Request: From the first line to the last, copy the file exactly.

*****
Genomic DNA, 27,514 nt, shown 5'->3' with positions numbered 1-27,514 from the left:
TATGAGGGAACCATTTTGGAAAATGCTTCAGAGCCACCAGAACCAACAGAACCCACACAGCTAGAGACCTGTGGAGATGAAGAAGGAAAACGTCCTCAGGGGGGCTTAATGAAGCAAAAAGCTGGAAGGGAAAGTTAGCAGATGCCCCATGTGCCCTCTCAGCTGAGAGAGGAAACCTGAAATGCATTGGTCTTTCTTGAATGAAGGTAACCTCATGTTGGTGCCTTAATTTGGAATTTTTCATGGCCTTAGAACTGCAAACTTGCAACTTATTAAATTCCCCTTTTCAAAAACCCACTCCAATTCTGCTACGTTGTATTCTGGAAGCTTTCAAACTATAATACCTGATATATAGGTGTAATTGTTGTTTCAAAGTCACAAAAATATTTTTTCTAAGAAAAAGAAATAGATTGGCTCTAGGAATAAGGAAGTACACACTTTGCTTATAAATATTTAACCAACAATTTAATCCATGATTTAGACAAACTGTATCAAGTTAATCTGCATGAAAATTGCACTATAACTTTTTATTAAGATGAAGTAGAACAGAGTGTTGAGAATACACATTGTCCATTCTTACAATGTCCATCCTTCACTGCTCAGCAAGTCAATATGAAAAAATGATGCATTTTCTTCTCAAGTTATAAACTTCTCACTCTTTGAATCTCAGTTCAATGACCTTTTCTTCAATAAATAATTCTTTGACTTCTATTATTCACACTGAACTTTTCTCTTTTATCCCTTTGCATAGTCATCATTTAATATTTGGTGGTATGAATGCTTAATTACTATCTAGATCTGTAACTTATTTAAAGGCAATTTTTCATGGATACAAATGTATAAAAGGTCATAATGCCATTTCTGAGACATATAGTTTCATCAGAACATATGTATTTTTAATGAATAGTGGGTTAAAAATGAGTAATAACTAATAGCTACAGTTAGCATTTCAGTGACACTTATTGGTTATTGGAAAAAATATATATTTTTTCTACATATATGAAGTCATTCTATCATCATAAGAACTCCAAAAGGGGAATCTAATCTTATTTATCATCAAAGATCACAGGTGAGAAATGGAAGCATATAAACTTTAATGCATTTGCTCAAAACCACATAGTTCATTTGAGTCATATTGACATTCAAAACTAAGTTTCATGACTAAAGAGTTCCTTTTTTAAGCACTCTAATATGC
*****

Genomic DNA, 27,514 nt, shown 5'->3' with positions numbered 1-27,514 from the left:
TATGAGGGAACCATTTTGGAAAATGCTTCAGAGCCACCAGAACCAACAGAACCCACACAGCTAGAGACCTGTGGAGATGAAGAAGGAAAACGTCCTCAGGGGGGCTTAATGAAGCAAAAAGCTGGAAGGGAAAGTTAGCAGATGCCCCATGTGCCCTCTCAGCTGAGAGAGGAAACCTGAAATGCATTGGTCTTTCTTGAATGAAGGTAACCTCATGTTGGTGCCTTAATTTGGAATTTTTCATGGCCTTAGAACTGCAAACTTGCAACTTATTAAATTCCCCTTTTCAAAAACCCACTCCAATTCTGCTACGTTGTATTCTGGAAGCTTTCAAACTATAATACCTGATATATAGGTGTAATTGTTGTTTCAAAGTCACAAAAATATTTTTTCTAAGAAAAAGAAATAGATTGGCTCTAGGAATAAGGAAGTACACACTTTGCTTATAAATATTTAACCAACAATTTAATCCATGATTTAGACAAACTGTATCAAGTTAATCTGCATGAAAATTGCACTATAACTTTTTATTAAGATGAAGTAGAACAGAGTGTTGAGAATACACATTGTCCATTCTTACAATGTCCATCCTTCACTGCTCAGCAAGTCAATATGAAAAAATGATGCATTTTCTTCTCAAGTTATAAACTTCTCACTCTTTGAATCTCAGTTCAATGACCTTTTCTTCAATAAATAATTCTTTGACTTCTATTATTCACACTGAACTTTTCTCTTTTATCCCTTTGCATAGTCATCATTTAATATTTGGTGGTATGAATGCTTAATTACTATCTAGATCTGTAACTTATTTAAAGGCAATTTTTCATGGATACAAATGTATAAAAGGTCATAATGCCATTTCTGAGACATATAGTTTCATCAGAACATATGTATTTTTAATGAATAGTGGGTTAAAAATGAGTAATAACTAATAGCTACAGTTAGCATTTCAGTGACACTTATTGGTTATTGGAAAAAATATATATTTTTTCTACATATATGAAGTCATTCTATCATCATAAGAACTCCAAAAGGGGAATCTAATCTTATTTATCATCAAAGATCACAGGTGAGAAATGGAAGCATATAAACTTTAATGCATTTGCTCAAAACCACATAGTTCATTTGAGTCATATTGACATTCAAAACTAAGTTTCATGACTAAAGAGTTCCTTTTTTAAGCACTCTAATATGC